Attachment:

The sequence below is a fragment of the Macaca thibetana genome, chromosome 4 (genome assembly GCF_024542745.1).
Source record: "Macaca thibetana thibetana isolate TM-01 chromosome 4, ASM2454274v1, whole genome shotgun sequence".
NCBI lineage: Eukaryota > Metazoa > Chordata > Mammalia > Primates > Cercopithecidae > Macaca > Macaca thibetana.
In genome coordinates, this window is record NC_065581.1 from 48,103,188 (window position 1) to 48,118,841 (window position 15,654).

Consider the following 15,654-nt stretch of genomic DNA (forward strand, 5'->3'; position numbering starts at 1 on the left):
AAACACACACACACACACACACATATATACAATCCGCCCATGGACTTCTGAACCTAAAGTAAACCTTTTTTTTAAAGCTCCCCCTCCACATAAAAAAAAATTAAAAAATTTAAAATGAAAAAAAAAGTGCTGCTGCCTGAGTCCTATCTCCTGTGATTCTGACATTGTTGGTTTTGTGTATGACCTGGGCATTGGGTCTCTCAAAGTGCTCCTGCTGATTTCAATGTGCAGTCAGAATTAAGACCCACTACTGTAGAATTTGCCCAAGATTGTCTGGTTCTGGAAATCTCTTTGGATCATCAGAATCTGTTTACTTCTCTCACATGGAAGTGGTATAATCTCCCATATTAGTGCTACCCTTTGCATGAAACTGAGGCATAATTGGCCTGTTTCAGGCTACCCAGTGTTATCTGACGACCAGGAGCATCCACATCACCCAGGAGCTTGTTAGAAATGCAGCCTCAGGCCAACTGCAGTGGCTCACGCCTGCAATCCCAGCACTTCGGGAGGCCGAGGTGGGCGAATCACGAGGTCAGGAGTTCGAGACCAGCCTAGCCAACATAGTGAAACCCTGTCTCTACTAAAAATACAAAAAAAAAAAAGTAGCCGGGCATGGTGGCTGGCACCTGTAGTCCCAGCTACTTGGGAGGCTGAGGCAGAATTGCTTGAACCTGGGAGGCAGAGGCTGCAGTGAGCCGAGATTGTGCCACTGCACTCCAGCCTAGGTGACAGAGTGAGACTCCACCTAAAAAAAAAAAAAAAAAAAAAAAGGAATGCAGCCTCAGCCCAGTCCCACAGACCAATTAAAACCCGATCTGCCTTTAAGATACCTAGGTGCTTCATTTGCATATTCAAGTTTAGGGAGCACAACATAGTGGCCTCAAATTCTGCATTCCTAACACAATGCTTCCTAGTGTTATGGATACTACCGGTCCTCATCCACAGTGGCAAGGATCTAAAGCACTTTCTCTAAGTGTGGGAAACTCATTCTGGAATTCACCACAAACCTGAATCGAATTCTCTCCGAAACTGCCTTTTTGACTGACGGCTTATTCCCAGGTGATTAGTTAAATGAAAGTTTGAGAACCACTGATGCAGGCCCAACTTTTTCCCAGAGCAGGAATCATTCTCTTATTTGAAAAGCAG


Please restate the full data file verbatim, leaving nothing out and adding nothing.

The sequence below is a fragment of the Macaca thibetana genome, chromosome 4 (genome assembly GCF_024542745.1).
Source record: "Macaca thibetana thibetana isolate TM-01 chromosome 4, ASM2454274v1, whole genome shotgun sequence".
NCBI lineage: Eukaryota > Metazoa > Chordata > Mammalia > Primates > Cercopithecidae > Macaca > Macaca thibetana.
In genome coordinates, this window is record NC_065581.1 from 48,103,188 (window position 1) to 48,118,841 (window position 15,654).

Consider the following 15,654-nt stretch of genomic DNA (forward strand, 5'->3'; position numbering starts at 1 on the left):
AAACACACACACACACACACACATATATACAATCCGCCCATGGACTTCTGAACCTAAAGTAAACCTTTTTTTTAAAGCTCCCCCTCCACATAAAAAAAAATTAAAAAATTTAAAATGAAAAAAAAAGTGCTGCTGCCTGAGTCCTATCTCCTGTGATTCTGACATTGTTGGTTTTGTGTATGACCTGGGCATTGGGTCTCTCAAAGTGCTCCTGCTGATTTCAATGTGCAGTCAGAATTAAGACCCACTACTGTAGAATTTGCCCAAGATTGTCTGGTTCTGGAAATCTCTTTGGATCATCAGAATCTGTTTACTTCTCTCACATGGAAGTGGTATAATCTCCCATATTAGTGCTACCCTTTGCATGAAACTGAGGCATAATTGGCCTGTTTCAGGCTACCCAGTGTTATCTGACGACCAGGAGCATCCACATCACCCAGGAGCTTGTTAGAAATGCAGCCTCAGGCCAACTGCAGTGGCTCACGCCTGCAATCCCAGCACTTCGGGAGGCCGAGGTGGGCGAATCACGAGGTCAGGAGTTCGAGACCAGCCTAGCCAACATAGTGAAACCCTGTCTCTACTAAAAATACAAAAAAAAAAAAGTAGCCGGGCATGGTGGCTGGCACCTGTAGTCCCAGCTACTTGGGAGGCTGAGGCAGAATTGCTTGAACCTGGGAGGCAGAGGCTGCAGTGAGCCGAGATTGTGCCACTGCACTCCAGCCTAGGTGACAGAGTGAGACTCCACCTAAAAAAAAAAAAAAAAAAAAAAAGGAATGCAGCCTCAGCCCAGTCCCACAGACCAATTAAAACCCGATCTGCCTTTAAGATACCTAGGTGCTTCATTTGCATATTCAAGTTTAGGGAGCACAACATAGTGGCCTCAAATTCTGCATTCCTAACACAATGCTTCCTAGTGTTATGGATACTACCGGTCCTCATCCACAGTGGCAAGGATCTAAAGCACTTTCTCTAAGTGTGGGAAACTCATTCTGGAATTCACCACAAACCTGAATCGAATTCTCTCCGAAACTGCCTTTTTGACTGACGGCTTATTCCCAGGTGATTAGTTAAATGAAAGTTTGAGAACCACTGATGCAGGCCCAACTTTTTCCCAGAGCAGGAATCATTCTCTTATTTGAAAAGCAG